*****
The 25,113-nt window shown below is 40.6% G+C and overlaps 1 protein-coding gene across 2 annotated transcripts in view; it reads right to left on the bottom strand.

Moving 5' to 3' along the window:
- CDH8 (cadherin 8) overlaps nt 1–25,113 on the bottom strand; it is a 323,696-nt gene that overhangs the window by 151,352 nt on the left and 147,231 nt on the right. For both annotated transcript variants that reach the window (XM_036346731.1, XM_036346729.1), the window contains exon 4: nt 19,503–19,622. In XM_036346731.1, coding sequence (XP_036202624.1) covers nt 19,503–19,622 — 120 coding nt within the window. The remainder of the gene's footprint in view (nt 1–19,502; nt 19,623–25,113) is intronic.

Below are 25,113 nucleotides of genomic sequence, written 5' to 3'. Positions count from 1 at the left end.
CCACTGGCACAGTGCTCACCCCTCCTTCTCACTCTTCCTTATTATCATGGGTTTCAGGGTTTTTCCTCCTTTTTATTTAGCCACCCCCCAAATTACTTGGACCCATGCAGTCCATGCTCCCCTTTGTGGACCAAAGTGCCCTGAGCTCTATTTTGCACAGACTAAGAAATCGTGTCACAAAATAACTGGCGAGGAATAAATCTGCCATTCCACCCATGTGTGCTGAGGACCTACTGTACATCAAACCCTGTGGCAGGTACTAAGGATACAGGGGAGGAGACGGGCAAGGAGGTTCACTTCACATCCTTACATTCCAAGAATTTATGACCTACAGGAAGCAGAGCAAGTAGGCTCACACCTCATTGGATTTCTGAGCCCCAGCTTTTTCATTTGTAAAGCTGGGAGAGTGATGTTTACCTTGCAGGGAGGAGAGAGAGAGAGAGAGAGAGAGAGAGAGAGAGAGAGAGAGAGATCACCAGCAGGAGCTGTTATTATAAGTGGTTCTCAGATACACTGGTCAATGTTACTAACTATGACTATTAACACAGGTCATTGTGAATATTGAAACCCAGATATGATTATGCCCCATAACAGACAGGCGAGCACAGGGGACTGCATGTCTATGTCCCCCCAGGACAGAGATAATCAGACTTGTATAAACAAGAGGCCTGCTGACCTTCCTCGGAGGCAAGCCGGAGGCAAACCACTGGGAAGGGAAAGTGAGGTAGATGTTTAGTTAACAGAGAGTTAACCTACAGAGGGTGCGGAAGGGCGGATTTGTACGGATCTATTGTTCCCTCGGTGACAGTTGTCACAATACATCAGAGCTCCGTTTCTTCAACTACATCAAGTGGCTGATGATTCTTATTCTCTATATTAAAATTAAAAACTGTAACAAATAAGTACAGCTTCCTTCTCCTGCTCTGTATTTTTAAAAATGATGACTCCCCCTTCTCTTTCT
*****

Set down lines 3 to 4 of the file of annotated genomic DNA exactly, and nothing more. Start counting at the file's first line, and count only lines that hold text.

- CDH8 (cadherin 8) overlaps nt 1–25,113 on the bottom strand; it is a 323,696-nt gene that overhangs the window by 151,352 nt on the left and 147,231 nt on the right. For both annotated transcript variants that reach the window (XM_036346731.1, XM_036346729.1), the window contains exon 4: nt 19,503–19,622. In XM_036346731.1, coding sequence (XP_036202624.1) covers nt 19,503–19,622 — 120 coding nt within the window. The remainder of the gene's footprint in view (nt 1–19,502; nt 19,623–25,113) is intronic.

Below are 25,113 nucleotides of genomic sequence, written 5' to 3'. Positions count from 1 at the left end.